What is a warrant canary?

Image source, Thinkstock
Image caption, Reddit's canary has been killed

In March, online community Reddit killed its "warrant canary" - a statement on its website declaring that it had not received any secret data snooping requests from government or law enforcement agencies.

While the site has remained quiet about its canary's demise, it has hosted a discussion on the subject by a group of lawyers.

What is a warrant canary?

A warrant canary is a statement saying a company has not received secret requests for user data by government or law enforcement officers.

It is named after the birds that were taken down mineshafts to alert workers to toxic gases.

Image source, Getty Images
Image caption, Canaries were taken into mines because they were more sensitive than humans to toxic gases

If the canary died in the mine the workers knew they had to leave quickly.

Similarly, the existence of a warrant canary on a website indicates the "all clear". When it disappears, visitors might assume the website has received classified requests for data.

Why do they exist?

Many websites publish a warrant canary in an effort to be transparent with visitors. The concept gained popularity after the extent of US government surveillance was revealed by whistleblower Edward Snowden.

In the US, law enforcement can issue requests for user data that come with a gagging order, preventing the demand from being disclosed.

Demands known as national security letters are designed to allow law enforcement agencies to conduct an investigation without interference or alerting the target.

But critics say the confidential nature of national security letters, which can be issued without a court order, makes them ripe for abuse by law enforcement.

Reddit, Adobe and Tumblr are among the sites that have published warrant canaries.

How much can a canary give away?

Image source, Thinkstock
Image caption, Warrant canaries are usually worded in broad terms

The disappearance of a warrant canary usually only reveals that a website has received at least one secret surveillance request. They are often written in broad terms, as their legality has not been tested in court.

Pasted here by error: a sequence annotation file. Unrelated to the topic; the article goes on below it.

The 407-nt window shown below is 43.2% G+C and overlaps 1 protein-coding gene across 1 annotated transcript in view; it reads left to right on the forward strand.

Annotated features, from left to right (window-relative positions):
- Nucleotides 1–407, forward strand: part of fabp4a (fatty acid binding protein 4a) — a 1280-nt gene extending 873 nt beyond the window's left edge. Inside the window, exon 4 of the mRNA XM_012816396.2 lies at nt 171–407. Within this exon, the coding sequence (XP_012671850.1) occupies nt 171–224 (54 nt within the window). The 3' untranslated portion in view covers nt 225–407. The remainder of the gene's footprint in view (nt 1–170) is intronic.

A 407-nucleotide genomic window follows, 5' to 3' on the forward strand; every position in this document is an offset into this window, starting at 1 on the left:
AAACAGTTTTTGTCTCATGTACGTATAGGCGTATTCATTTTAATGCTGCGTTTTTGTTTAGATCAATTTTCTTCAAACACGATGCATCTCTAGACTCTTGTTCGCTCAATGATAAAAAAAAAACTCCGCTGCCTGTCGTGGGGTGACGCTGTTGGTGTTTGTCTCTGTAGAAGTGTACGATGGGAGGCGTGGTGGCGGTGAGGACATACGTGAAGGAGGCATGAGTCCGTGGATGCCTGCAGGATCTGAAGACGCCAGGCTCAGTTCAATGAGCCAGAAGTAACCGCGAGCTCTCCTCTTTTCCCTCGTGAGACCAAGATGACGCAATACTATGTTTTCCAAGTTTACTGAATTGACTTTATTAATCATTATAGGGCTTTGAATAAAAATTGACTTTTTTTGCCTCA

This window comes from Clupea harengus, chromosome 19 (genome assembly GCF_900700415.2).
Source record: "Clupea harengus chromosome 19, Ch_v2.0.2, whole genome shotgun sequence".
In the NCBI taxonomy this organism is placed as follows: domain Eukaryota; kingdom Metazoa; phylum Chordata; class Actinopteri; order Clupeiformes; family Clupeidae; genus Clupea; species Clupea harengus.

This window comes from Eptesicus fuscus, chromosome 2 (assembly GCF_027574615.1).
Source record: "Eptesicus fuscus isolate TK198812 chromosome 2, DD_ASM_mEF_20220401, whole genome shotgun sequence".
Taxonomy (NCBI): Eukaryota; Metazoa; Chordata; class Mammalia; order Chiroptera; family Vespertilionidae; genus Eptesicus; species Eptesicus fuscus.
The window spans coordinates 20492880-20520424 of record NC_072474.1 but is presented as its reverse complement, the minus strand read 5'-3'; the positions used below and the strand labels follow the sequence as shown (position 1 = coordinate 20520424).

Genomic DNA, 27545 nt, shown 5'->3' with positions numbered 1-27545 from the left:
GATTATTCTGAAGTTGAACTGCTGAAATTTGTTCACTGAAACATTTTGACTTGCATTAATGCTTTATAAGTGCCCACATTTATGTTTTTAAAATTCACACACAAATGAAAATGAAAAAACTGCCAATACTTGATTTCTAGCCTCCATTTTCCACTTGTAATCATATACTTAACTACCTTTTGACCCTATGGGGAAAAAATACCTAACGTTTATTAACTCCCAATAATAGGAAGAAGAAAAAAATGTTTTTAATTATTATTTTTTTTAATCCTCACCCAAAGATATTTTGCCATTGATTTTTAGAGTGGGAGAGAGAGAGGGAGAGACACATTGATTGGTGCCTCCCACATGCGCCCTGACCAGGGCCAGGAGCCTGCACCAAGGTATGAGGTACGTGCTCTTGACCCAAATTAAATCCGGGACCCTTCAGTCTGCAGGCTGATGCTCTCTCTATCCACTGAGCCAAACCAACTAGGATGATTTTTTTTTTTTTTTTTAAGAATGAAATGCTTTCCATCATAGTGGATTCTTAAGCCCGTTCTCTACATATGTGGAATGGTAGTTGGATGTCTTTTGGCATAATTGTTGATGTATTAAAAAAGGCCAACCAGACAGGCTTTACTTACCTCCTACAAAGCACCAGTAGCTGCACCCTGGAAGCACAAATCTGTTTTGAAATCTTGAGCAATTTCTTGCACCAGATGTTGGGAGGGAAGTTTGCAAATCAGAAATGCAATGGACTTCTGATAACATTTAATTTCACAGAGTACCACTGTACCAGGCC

"The more practically useful and informative they are, the more legally risky they are too," said Brett Max Kaufman, a lawyer at the American Civil Liberties Union.

Before it was killed, Reddit's warrant canary said: "Reddit has never received a National Security Letter, an order under the Foreign Intelligence Surveillance Act, or any other classified request for user information."

One Reddit member asked whether websites could print an individual warrant canary on every member's profile, making it immediately obvious when a specific user had been targeted by a secret request.

"The government would have a pretty strong argument in that case that the removal of the individual's canary was simply an end-run around the gag order, and that it would jeopardise the government interests in completing its investigation without interference," said Mr Kaufman.

"That's not to say an individualised canary could never be lawful."

Why did Reddit remove its warrant canary?

Image source, Reddit
Image caption, Reddit has not commented on the disappearance of its warrant canary

While the disappearance of a warrant canary could indicate that a company has received a classified data request, it remains possible that Reddit removed the canary to avoid a future fight over its legality.

"I strongly suspect it is the first," said Alex Abdo of the ACLU.

"Unless they received a national security request, nothing else would have changed between the 2014 transparency report and now.

"If they abandoned it for the second reason, Reddit likely would not have issued the very cryptic statement that they could not comment on the disappearance of the canary."

Reddit did not respond to the BBC's request for comment.

Could a site be made to publish a fake canary?

Image source, Thinkstock
Image caption, A false canary could leave visitors unaware of government surveillance

One Reddit member questioned whether the government could force a website to falsely keep its warrant canary online, disguising the existence of a national security letter.

"If the government asked a company to leave its warrant canary up (and therefore communicate something false to the public), the company would have the right to challenge any gag (under the First Amendment... or under certain provisions of the USA Freedom Act) in court," said Mr Kaufman.

"But if a court upheld the government's request... the public would be none the wiser, at least for some time.

"Indeed, that would be the entire objective from the government's perspective."

When asked whether the disappearance of Reddit's canary was a cause for alarm, Mr Abdo said it was "difficult to know".

"It's possible that the request was very targeted and in pursuit of someone we would all agree should be investigated," he said.

"But we don't know the facts at this point, and we don't even know which legal authority the government was relying on.

"And we might not know either of those things for a long time."

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